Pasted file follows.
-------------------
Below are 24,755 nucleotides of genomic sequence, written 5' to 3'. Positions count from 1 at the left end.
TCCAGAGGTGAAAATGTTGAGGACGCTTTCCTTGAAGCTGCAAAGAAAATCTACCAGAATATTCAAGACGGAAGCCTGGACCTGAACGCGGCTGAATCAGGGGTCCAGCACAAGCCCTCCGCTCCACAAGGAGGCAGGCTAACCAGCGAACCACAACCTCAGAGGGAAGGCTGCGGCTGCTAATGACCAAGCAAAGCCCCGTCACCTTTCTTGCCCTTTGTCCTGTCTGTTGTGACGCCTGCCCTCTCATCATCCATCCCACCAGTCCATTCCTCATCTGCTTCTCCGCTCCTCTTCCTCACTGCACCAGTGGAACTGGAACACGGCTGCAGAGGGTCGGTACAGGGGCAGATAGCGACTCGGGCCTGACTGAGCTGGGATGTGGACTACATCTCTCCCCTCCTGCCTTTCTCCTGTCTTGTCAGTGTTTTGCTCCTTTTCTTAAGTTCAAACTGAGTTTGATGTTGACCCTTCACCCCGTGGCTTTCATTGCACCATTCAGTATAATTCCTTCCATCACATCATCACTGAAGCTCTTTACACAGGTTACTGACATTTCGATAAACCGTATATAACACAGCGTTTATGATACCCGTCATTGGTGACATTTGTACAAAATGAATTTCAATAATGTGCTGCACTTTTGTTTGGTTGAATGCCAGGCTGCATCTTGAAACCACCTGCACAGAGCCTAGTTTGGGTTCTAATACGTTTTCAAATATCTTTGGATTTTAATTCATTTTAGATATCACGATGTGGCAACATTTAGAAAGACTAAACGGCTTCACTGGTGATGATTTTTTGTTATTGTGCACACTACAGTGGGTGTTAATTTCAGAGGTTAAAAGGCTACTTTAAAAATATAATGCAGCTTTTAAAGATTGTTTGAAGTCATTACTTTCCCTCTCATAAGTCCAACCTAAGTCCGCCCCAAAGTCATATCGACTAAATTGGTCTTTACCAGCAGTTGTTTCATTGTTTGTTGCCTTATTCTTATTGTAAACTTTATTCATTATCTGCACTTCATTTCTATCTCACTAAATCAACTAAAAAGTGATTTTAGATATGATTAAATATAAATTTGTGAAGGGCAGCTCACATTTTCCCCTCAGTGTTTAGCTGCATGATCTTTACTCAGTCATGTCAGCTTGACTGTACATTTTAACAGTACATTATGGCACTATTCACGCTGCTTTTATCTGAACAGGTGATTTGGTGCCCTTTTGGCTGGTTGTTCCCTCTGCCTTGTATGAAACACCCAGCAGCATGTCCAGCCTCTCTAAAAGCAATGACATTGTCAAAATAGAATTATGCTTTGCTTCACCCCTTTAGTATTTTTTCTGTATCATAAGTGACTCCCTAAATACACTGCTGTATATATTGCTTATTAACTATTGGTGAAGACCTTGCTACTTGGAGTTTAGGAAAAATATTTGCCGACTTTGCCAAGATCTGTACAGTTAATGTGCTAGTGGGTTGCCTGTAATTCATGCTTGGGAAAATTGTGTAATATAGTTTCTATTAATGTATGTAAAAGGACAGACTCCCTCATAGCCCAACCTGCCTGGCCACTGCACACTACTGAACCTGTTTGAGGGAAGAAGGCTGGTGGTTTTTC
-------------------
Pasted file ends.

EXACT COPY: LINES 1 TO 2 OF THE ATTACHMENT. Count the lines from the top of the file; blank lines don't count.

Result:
Below are 24,755 nucleotides of genomic sequence, written 5' to 3'. Positions count from 1 at the left end.
TCCAGAGGTGAAAATGTTGAGGACGCTTTCCTTGAAGCTGCAAAGAAAATCTACCAGAATATTCAAGACGGAAGCCTGGACCTGAACGCGGCTGAATCAGGGGTCCAGCACAAGCCCTCCGCTCCACAAGGAGGCAGGCTAACCAGCGAACCACAACCTCAGAGGGAAGGCTGCGGCTGCTAATGACCAAGCAAAGCCCCGTCACCTTTCTTGCCCTTTGTCCTGTCTGTTGTGACGCCTGCCCTCTCATCATCCATCCCACCAGTCCATTCCTCATCTGCTTCTCCGCTCCTCTTCCTCACTGCACCAGTGGAACTGGAACACGGCTGCAGAGGGTCGGTACAGGGGCAGATAGCGACTCGGGCCTGACTGAGCTGGGATGTGGACTACATCTCTCCCCTCCTGCCTTTCTCCTGTCTTGTCAGTGTTTTGCTCCTTTTCTTAAGTTCAAACTGAGTTTGATGTTGACCCTTCACCCCGTGGCTTTCATTGCACCATTCAGTATAATTCCTTCCATCACATCATCACTGAAGCTCTTTACACAGGTTACTGACATTTCGATAAACCGTATATAACACAGCGTTTATGATACCCGTCATTGGTGACATTTGTACAAAATGAATTTCAATAATGTGCTGCACTTTTGTTTGGTTGAATGCCAGGCTGCATCTTGAAACCACCTGCACAGAGCCTAGTTTGGGTTCTAATACGTTTTCAAATATCTTTGGATTTTAATTCATTTTAGATATCACGATGTGGCAACATTTAGAAAGACTAAACGGCTTCACTGGTGATGATTTTTTGTTATTGTGCACACTACAGTGGGTGTTAATTTCAGAGGTTAAAAGGCTACTTTAAAAATATAATGCAGCTTTTAAAGATTGTTTGAAGTCATTACTTTCCCTCTCATAAGTCCAACCTAAGTCCGCCCCAAAGTCATATCGACTAAATTGGTCTTTACCAGCAGTTGTTTCATTGTTTGTTGCCTTATTCTTATTGTAAACTTTATTCATTATCTGCACTTCATTTCTATCTCACTAAATCAACTAAAAAGTGATTTTAGATATGATTAAATATAAATTTGTGAAGGGCAGCTCACATTTTCCCCTCAGTGTTTAGCTGCATGATCTTTACTCAGTCATGTCAGCTTGACTGTACATTTTAACAGTACATTATGGCACTATTCACGCTGCTTTTATCTGAACAGGTGATTTGGTGCCCTTTTGGCTGGTTGTTCCCTCTGCCTTGTATGAAACACCCAGCAGCATGTCCAGCCTCTCTAAAAGCAATGACATTGTCAAAATAGAATTATGCTTTGCTTCACCCCTTTAGTATTTTTTCTGTATCATAAGTGACTCCCTAAATACACTGCTGTATATATTGCTTATTAACTATTGGTGAAGACCTTGCTACTTGGAGTTTAGGAAAAATATTTGCCGACTTTGCCAAGATCTGTACAGTTAATGTGCTAGTGGGTTGCCTGTAATTCATGCTTGGGAAAATTGTGTAATATAGTTTCTATTAATGTATGTAAAAGGACAGACTCCCTCATAGCCCAACCTGCCTGGCCACTGCACACTACTGAACCTGTTTGAGGGAAGAAGGCTGGTGGTTTTTC